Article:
Getting to grips with molecules
The Software Sustainability Institute helped a turn a one-man, small-scale software project into a successful multi-developer programme that is transforming research into molecular binding.
The Adaptive Multi-Resolution Massively-Multicore Hybrid Dynamics (AMRMMHD) project, funded by EPSRC, was part of a group of projects surrounding Sire, a molecular simulation framework developed by Christopher Woods from the University of Bristol.
The project improved the efficiency of dynamics sampling algorithms used in the software, and enabled them to run on a wider range of computer resources including the BlueCrystal machine at Bristol and the Emerald GPGPU machine at Rutherford Appleton Laboratory.
"I work on predicting whether molecules will stick together - whether a drug will stick to a protein, for example - and just trying to find better ways to see how things move and bind," Woods says.
AMRMMHD had two aims. The first was to use dynamic algorithms to speed up the simulations, which previously took a long time to run. As Woods says, "we were aiming to calculate the binding affinity of a drug to a protein in a day rather than a week, for example". Secondly, the project team split the code into independent 'chunks' that could be shared across a variety of compute resources, including large clusters and on graphics processors. This increases performance enormously, transforming how the software could be used.
The pharmaceutical industry is constantly on the look out for new and better ways of modelling proteins, for faster drug discovery. The codes developed by AMRMMHD have already been used to study the drug resistance mechanisms of influenza strains, including this year’s outbreaks. Without the new software and algorithms developed by Woods and his team, this simply could not have been done quickly enough.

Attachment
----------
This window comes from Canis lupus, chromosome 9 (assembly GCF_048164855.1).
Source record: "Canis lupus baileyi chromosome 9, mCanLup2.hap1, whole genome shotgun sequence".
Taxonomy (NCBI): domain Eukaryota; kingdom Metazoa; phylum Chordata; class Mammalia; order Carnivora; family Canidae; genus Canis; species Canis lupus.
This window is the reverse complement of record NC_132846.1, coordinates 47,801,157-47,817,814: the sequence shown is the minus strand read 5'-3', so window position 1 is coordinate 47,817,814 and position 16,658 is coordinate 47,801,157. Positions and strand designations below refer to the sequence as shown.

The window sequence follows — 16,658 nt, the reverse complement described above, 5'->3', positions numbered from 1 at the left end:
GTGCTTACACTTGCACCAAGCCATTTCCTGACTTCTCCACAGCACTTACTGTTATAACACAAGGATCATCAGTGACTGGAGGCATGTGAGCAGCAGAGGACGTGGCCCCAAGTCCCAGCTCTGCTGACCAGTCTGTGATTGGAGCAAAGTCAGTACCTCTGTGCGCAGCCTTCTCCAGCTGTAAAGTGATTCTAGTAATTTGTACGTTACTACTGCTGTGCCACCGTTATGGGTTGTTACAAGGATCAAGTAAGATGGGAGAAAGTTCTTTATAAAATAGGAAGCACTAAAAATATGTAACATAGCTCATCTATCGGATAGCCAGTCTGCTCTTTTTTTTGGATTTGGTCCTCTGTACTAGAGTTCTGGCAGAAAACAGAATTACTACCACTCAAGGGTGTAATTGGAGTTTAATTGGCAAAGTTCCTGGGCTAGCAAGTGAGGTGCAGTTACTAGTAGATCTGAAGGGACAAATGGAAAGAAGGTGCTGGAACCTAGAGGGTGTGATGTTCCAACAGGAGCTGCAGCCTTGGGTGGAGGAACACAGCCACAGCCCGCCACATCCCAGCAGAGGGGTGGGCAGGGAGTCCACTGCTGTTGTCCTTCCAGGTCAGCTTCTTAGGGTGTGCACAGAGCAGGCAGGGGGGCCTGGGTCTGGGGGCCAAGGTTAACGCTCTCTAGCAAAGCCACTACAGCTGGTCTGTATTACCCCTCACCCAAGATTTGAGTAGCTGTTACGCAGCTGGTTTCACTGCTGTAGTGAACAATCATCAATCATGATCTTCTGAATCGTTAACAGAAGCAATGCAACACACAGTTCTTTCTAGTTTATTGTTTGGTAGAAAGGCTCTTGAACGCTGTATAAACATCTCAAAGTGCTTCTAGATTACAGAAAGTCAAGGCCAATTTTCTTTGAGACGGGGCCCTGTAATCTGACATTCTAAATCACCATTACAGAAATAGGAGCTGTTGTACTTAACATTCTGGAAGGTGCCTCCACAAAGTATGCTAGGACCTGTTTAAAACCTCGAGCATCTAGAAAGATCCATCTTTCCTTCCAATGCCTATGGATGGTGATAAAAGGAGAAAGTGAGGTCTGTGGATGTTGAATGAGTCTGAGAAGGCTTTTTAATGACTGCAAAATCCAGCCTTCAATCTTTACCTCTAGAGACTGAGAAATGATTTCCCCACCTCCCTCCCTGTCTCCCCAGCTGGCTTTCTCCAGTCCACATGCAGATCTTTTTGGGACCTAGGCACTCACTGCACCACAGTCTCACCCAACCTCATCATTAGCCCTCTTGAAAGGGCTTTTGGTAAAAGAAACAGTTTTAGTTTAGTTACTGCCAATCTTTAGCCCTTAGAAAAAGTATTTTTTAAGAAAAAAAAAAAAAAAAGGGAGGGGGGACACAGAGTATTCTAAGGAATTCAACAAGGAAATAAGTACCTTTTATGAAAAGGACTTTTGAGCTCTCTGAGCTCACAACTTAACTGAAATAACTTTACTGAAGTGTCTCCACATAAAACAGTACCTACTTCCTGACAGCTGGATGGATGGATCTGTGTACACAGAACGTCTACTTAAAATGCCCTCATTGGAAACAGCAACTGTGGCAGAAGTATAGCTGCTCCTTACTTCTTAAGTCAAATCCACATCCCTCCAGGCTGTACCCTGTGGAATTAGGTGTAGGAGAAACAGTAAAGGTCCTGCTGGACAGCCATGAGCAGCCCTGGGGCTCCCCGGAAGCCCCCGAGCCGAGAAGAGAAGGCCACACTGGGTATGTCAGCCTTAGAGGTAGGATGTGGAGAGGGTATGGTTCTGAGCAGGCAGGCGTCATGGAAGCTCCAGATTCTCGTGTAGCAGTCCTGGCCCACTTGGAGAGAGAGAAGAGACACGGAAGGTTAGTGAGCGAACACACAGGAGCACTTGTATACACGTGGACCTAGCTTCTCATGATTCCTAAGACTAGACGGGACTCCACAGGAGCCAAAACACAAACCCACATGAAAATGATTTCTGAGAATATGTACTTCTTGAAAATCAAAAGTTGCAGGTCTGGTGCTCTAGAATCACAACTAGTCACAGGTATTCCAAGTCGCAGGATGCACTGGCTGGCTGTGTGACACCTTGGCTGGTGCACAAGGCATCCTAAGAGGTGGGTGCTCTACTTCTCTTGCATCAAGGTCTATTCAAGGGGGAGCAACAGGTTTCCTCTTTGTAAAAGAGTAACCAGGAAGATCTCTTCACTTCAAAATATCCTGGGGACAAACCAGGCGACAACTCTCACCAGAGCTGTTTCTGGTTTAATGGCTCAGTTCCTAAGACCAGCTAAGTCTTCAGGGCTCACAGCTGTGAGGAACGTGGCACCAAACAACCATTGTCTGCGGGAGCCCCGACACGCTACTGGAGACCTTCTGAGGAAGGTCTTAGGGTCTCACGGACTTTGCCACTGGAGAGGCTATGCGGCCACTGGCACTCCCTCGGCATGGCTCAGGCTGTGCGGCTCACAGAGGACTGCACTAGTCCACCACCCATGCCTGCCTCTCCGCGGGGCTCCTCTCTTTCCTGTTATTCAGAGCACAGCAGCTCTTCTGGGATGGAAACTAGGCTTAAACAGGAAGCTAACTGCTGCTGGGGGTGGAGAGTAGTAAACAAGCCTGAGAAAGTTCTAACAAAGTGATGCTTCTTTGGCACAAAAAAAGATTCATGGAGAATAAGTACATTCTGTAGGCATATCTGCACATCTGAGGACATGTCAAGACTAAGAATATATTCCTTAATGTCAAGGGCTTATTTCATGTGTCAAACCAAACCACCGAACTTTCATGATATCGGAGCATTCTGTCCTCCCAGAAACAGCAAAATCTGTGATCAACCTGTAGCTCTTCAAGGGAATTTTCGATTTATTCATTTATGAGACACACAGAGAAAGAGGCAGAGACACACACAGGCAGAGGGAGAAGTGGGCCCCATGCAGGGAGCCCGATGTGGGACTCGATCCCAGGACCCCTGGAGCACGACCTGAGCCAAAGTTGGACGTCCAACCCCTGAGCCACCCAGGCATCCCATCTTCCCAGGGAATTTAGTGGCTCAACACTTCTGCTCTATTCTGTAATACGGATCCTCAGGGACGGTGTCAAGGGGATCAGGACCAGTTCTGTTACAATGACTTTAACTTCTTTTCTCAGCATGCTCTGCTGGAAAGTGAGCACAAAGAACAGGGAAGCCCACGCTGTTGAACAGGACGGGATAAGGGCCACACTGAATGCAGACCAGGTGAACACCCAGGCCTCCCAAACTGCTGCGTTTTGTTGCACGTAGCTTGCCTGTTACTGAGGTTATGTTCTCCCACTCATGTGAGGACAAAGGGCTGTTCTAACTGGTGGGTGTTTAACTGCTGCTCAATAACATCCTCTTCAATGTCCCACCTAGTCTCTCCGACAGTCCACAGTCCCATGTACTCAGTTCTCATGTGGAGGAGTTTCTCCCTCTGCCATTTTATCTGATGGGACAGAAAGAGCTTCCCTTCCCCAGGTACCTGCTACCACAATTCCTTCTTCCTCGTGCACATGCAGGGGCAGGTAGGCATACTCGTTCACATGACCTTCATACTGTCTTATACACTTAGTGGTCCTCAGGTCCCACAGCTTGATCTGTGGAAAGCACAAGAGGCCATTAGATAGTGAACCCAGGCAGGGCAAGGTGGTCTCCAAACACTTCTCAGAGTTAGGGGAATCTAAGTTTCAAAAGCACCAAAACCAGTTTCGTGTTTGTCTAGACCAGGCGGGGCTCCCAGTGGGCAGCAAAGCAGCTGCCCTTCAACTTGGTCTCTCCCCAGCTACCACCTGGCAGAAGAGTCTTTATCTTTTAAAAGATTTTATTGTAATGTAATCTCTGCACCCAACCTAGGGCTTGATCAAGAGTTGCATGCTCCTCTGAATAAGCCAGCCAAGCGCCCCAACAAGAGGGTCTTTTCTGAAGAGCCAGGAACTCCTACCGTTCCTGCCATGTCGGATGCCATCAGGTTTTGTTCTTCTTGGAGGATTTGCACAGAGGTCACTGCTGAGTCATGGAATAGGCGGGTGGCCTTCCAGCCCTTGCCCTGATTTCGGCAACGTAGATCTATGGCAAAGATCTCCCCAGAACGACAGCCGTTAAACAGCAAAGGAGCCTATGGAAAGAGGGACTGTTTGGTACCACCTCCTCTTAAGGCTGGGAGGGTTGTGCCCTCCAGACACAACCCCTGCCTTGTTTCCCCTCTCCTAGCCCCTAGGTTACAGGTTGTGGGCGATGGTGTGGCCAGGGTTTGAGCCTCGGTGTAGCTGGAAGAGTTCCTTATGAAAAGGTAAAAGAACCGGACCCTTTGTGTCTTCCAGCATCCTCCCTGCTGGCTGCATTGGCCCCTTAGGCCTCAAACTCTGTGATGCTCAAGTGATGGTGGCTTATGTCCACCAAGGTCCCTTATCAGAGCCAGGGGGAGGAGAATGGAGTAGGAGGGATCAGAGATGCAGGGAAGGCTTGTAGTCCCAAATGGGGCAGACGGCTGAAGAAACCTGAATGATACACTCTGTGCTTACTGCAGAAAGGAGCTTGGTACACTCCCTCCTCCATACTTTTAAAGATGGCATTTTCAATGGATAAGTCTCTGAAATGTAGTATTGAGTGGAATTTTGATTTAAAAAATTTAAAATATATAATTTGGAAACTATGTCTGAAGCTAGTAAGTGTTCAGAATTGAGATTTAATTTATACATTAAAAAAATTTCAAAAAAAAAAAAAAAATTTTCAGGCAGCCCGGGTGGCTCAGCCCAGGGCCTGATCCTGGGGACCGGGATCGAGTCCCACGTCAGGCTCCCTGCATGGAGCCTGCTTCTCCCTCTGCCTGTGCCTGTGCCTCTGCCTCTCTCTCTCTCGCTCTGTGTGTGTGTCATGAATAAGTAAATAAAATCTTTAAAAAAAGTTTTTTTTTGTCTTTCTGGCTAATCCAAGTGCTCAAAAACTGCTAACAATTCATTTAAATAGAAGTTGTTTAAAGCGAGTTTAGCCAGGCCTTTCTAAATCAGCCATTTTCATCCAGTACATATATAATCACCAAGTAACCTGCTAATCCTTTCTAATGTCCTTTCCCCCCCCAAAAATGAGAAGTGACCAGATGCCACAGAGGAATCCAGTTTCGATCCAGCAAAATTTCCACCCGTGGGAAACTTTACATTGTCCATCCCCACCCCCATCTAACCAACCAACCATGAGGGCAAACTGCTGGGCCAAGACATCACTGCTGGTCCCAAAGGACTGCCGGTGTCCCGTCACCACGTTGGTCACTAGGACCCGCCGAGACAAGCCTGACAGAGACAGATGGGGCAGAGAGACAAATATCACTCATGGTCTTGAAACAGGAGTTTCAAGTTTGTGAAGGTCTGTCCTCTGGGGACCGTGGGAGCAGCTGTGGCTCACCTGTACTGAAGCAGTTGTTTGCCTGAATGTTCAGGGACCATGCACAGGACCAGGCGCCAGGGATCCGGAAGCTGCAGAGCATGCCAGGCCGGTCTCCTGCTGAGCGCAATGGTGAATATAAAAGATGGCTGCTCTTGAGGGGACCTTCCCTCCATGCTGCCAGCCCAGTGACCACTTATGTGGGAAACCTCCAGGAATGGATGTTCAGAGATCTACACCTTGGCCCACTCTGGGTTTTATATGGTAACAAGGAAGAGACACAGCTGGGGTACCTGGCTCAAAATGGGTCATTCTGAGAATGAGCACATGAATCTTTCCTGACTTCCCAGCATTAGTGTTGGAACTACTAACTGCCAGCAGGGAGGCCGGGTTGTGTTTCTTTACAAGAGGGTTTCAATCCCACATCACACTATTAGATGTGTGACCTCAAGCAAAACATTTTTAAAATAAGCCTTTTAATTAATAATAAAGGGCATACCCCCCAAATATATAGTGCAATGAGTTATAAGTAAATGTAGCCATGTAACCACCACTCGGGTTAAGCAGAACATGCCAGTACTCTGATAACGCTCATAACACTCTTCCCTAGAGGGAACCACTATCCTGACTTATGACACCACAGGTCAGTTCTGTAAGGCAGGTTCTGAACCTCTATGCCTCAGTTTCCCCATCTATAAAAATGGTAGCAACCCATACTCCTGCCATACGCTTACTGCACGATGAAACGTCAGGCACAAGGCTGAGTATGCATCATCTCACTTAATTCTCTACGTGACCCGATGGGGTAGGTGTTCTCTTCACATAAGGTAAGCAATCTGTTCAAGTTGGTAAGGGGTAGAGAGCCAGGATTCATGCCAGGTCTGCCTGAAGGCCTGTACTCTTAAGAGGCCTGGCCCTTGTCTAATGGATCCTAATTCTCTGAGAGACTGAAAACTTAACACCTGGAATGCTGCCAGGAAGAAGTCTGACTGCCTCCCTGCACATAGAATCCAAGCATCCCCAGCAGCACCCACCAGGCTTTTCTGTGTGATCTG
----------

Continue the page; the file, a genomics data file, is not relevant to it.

At the beginning, however, Woods found the project challenging. "I had been working on Sire for seven or eight years on my own, when funding for the AMRMMHD project gave me the opportunity to work with another post-doc and really take the software forward," he says. Yet it was a tough transition from working on his own to collaborating and communicating with someone new, and Woods says he would have really struggled without help.
The Institute "helped us to define just how we would work together, how to break the planned software development into parts and ensure that it remained compatible. They taught me how to become a software manager rather than just a developer," he says. Woods also learned how to communicate his ideas on the structure and the design of the project to fellow developer Ben Long, who was recruited as a post-doc after completing a PhD in Computer Science at the University of Bristol.
Neil Chue Hong, director of the Software Sustainability Institute, met with Woods and Long early in the process and worked through the whole project to identify what could be done and by whom.
"We sat with a whiteboard and identified the interface between our areas. That was so good - it really let me let go," Woods says. "The code by this stage was huge, and I knew every line. To let someone else come in, without constantly reviewing their code, was really hard - but now I could trust Ben, and eventually other developers from the University of Edinburgh who joined in, because I knew we had a language and an understanding in common."
The AMRMMHD project was funded in two stages. The first stage created a prototype, and the second shared it more widely as a cloud-based service. Unfortunately, funding was not continued for Stage 2 - but here again, the Software Sustainability Institute was able to offer its help.
"We've closed it down into a self-contained, well-documented state so that it can be picked up again in future," Woods says. "Neil showed us how we could store all of the knowledge that Ben has gathered, so that it's there for anyone who works on it in future.
"The management and community side to what the Institute does is what makes it stand out for me. The ability to offer that help makes them different - I can't speak highly enough of them," he concludes.